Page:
Do you remember Jesus talking about casting out demons?  It’s not enough to cast out the demon – if that’s all you do it’ll just come back.  You have to sweep the house, put it in order, and let God’s Spirit fill it – then the demon can’t come back.  You see sin is like that.  World and flesh are just as much – probably even more so – sources of temptation.  When you deal with sin in your life – when you’ve recognised the sin – it isn’t enough to just stop the sinful behaviour; you have to replace it with righteous behaviour.  Sinful behaviour patterns always have to be replaced by righteous ones.  It’s not enough to just put off the old man – you have to put on the new one in his place.  This is one of the most important principles we can learn when it comes to our sanctification.  Don’t just put off sin; you have to replace it with something righteous.

So St. Paul says, “Don’t let any corrupt talk come out of your mouth.”  How do we define “corrupt talk.”  It’s not just profanity or vulgar things we speak – in fact, those things are a lot less serious than what Paul really has in find.  Corrupt talk includes things like lying, slander, harsh words, insults, sarcasm, ridicule, and harsh speech.  And notice that Paul gives us an absolute: No corrupt talk.  No gossip.  No sarcasm.  No critical or harsh speech.  No insults.  Anything that has even a little bit of a tendency to tear others down is to be put off – to be removed from our speech.  Think about what the Church would be like if all of that stuff was gone.  We think these things are acceptable, but take some time to think about all the damage they do – even within the Body of Christ.

If we’re going to look at specifics, I think we need to look at gossip first.  What is gossip?  Gossip is the spreading of bad or unfavourable information about someone else.  Sometimes the information may even be true, but that doesn’t stop it from being gossip.  More often than not, gossip seems to be based on rumour, which makes it even more sinful – it’s not significantly better than spreading lies.  Why do we gossip?  I think that in most cases we do it to feed our sinful egos.  We gossip to cut someone else down – maybe because we see them as a rival (remember last week’s sermon?).  We gossip about someone else’s sin, because it makes us feel more righteous by comparison.  Often we gossip and spread rumours just to make ourselves seem more important.  When it comes to Christians, we’ve become very adept at disguising our gossip, we say things like, “I want to share something with you so that you can pray about it.”  If you know something bad about someone else, by all means pray about it, but don’t spread the word under the guise of a prayer request when you know that all it’s really going to do is result in people thinking less of that individual.  When we do that the subtle message is often: “Mary’s a sinner – we need to pray for her; but look how righteous I am because I’m willing to pray for her.”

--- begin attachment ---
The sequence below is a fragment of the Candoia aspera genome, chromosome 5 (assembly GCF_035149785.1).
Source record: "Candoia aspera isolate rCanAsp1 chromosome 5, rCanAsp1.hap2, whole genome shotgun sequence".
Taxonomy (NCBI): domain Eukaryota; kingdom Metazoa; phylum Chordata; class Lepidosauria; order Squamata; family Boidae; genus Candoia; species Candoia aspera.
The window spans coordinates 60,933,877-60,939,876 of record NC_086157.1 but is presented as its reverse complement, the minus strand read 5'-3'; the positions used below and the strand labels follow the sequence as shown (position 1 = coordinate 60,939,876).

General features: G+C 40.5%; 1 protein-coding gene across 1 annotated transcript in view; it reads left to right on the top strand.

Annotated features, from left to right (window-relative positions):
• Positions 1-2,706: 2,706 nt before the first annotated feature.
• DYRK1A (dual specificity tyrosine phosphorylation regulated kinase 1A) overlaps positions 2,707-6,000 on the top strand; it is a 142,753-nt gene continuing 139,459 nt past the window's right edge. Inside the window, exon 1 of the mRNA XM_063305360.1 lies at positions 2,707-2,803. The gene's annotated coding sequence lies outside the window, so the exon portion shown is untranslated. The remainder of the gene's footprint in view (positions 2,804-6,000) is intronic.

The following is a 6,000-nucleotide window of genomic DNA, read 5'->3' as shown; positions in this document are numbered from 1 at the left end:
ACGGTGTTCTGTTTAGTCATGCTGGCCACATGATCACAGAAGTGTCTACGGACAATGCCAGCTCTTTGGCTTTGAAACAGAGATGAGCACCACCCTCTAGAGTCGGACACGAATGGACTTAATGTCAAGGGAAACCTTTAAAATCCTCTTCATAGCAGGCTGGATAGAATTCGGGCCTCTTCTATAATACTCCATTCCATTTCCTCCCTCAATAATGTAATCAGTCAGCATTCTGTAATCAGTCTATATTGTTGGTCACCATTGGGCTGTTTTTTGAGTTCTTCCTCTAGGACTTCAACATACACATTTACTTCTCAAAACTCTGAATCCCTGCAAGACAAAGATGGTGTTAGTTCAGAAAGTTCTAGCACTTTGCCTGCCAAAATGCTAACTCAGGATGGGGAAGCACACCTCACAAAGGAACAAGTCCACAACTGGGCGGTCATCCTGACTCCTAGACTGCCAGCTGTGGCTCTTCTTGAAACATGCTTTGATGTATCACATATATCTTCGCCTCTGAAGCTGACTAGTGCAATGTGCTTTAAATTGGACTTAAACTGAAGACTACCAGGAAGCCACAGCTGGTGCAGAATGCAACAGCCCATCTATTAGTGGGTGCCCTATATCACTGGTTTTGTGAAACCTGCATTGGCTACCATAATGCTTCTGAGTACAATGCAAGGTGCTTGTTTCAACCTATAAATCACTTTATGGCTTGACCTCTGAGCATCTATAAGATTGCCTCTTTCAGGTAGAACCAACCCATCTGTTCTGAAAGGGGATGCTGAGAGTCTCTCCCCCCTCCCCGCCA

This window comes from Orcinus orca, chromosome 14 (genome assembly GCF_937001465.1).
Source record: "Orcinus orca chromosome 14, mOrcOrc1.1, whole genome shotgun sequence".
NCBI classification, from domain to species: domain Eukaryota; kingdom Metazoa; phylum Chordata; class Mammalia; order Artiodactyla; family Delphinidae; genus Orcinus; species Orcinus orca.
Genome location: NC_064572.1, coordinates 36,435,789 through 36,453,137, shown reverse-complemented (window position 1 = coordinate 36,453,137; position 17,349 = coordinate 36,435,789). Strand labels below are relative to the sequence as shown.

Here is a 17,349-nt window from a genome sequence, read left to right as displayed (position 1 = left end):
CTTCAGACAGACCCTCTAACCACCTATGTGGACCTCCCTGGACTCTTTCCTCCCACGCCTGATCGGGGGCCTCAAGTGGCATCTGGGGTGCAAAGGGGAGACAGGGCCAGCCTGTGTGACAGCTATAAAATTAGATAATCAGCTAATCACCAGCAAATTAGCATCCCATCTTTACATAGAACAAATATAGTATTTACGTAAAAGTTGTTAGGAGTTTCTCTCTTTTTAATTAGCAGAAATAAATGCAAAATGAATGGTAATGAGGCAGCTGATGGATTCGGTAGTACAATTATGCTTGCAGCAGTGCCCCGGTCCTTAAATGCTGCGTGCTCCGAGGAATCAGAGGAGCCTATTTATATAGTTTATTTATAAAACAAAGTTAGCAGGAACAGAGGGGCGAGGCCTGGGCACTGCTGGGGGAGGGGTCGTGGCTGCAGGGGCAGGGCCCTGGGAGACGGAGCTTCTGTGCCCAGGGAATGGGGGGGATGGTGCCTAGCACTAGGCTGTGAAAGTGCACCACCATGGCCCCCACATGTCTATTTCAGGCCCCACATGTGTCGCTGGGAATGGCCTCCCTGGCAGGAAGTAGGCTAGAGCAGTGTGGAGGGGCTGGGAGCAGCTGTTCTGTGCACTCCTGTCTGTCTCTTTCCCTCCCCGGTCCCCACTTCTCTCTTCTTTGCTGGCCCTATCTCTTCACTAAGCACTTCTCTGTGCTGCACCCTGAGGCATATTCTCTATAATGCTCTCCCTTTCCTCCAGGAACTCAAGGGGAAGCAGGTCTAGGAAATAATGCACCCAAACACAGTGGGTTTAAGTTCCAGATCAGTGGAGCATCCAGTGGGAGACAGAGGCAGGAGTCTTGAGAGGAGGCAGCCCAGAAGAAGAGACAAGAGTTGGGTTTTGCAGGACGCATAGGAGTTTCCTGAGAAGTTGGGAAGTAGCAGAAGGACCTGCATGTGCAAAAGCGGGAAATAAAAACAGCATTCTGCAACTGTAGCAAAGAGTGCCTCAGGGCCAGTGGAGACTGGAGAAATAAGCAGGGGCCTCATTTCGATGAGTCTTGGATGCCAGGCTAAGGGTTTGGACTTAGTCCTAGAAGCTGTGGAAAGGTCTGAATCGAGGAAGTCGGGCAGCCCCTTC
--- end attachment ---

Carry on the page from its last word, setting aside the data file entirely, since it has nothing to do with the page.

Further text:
That’s one of the kinds of speech that St. Paul warns us to “put off,” but he doesn’t stop there.  He also tells us what kind of speech to “put on.”  We’re to put on such speech that builds others up and gives grace to those who hear it.  So if you’re tempted to gossip, you need to ask yourself, “Will what I’m about to say tear down or build up the person I’m about to talk about?”

Gossip’s closest cousin is slander.  Slander is making untrue statements about someone else that defame or damage their reputation.  When someone says “slander” the first thing most of us probably think of is political campaigns, where candidates sling mud back and forth at each other.  One candidate makes accusations against the other, usually based on comments taken out of context or based on only half the information available.  The whole point is to create a negative false impression so that people will think less of that person.

So do Christians slander?  Yes, we do – we’re probably just more subtle about it or we’ve learned to disguise it as something that sounds righteous.  We slander when we attribute wrong motives to people, even though we have no way to see into their hearts or discern what their motives really are.  We may be guilty of slander when we accuse another believer of being “uncommitted” when he or she doesn’t practice the same spiritual disciplines we do or engage in the same kinds of Christian activities as us.  We slander when we misrepresent another person’s position on a subject without first finding out for ourselves what that persons position actually is.  We slander when we blow another person’s sin out of proportion and make them out to be more sinful than they really are.